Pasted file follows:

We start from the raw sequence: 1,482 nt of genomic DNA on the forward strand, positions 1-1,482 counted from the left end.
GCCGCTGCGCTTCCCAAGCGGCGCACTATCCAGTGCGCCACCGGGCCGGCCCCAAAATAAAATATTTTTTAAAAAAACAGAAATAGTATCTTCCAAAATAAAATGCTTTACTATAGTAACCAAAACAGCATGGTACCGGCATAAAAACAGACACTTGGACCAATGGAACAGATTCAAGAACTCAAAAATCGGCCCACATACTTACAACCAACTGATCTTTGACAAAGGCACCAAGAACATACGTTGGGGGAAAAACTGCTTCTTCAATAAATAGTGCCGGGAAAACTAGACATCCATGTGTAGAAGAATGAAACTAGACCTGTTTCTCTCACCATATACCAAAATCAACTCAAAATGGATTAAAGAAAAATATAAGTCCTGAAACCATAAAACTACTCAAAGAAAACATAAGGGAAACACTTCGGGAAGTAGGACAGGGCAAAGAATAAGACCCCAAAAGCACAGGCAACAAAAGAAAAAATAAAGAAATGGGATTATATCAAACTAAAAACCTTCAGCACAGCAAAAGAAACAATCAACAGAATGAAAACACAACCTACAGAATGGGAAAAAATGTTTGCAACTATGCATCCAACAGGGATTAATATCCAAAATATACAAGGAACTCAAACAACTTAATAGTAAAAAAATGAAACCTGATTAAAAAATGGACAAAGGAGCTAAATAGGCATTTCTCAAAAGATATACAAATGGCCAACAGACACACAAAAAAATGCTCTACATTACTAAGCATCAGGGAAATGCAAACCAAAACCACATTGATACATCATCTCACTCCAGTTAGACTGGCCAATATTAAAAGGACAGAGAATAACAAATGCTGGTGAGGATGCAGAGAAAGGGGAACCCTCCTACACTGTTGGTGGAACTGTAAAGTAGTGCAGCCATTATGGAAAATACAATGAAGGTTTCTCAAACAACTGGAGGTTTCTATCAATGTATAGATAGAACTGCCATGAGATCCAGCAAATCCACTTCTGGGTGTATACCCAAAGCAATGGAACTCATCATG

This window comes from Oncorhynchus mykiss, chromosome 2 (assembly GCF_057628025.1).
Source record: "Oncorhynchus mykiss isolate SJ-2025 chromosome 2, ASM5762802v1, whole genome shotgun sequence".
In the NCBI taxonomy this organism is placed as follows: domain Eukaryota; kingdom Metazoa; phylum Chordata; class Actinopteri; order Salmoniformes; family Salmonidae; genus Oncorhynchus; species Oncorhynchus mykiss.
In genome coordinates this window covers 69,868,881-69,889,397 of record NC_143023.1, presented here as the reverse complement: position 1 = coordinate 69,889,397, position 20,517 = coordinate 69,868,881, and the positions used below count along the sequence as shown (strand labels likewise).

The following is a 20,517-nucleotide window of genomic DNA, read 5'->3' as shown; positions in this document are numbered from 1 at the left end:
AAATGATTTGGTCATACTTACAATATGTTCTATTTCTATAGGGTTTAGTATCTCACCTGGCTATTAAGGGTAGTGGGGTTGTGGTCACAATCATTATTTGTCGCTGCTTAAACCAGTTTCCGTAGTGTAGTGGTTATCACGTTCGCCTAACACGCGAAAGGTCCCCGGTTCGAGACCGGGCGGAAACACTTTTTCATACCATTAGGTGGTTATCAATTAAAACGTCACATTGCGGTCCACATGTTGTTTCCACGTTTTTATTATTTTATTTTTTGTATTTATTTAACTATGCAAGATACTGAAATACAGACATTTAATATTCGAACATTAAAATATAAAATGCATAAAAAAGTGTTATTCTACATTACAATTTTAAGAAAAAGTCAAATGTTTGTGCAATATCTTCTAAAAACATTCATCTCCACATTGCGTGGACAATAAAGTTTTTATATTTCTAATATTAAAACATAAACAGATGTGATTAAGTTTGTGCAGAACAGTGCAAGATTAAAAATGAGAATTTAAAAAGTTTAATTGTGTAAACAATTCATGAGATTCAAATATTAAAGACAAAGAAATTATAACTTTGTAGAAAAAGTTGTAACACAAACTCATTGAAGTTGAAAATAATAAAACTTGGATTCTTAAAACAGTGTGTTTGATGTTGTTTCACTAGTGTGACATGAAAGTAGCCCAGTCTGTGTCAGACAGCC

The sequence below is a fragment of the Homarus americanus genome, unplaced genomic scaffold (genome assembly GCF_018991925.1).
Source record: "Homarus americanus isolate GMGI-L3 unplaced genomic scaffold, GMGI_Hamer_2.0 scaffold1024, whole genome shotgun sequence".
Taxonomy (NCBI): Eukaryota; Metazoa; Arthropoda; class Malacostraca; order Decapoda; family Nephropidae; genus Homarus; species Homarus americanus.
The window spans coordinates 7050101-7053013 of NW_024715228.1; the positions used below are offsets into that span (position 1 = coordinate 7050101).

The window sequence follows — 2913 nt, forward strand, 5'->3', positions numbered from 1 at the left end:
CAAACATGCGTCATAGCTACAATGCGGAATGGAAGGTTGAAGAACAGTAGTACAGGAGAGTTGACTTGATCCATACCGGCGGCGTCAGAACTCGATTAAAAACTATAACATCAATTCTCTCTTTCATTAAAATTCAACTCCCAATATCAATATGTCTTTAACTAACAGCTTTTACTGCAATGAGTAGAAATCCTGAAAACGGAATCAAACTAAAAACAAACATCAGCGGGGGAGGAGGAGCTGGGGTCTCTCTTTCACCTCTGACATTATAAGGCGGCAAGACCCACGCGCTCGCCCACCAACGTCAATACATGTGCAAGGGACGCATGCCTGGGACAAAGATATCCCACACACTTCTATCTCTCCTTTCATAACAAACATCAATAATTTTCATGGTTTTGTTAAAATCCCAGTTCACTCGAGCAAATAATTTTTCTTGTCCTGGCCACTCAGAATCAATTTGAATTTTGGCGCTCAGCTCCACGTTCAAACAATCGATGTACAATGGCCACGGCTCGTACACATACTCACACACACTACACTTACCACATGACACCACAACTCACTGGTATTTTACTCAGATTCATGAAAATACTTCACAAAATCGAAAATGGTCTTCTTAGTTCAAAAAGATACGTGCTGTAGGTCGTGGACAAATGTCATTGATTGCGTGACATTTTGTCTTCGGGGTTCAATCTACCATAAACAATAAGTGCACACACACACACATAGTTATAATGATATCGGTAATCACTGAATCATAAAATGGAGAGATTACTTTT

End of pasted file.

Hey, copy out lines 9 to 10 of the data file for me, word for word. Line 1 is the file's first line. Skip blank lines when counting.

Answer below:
The sequence below is a fragment of the Homarus americanus genome, unplaced genomic scaffold (genome assembly GCF_018991925.1).
Source record: "Homarus americanus isolate GMGI-L3 unplaced genomic scaffold, GMGI_Hamer_2.0 scaffold1024, whole genome shotgun sequence".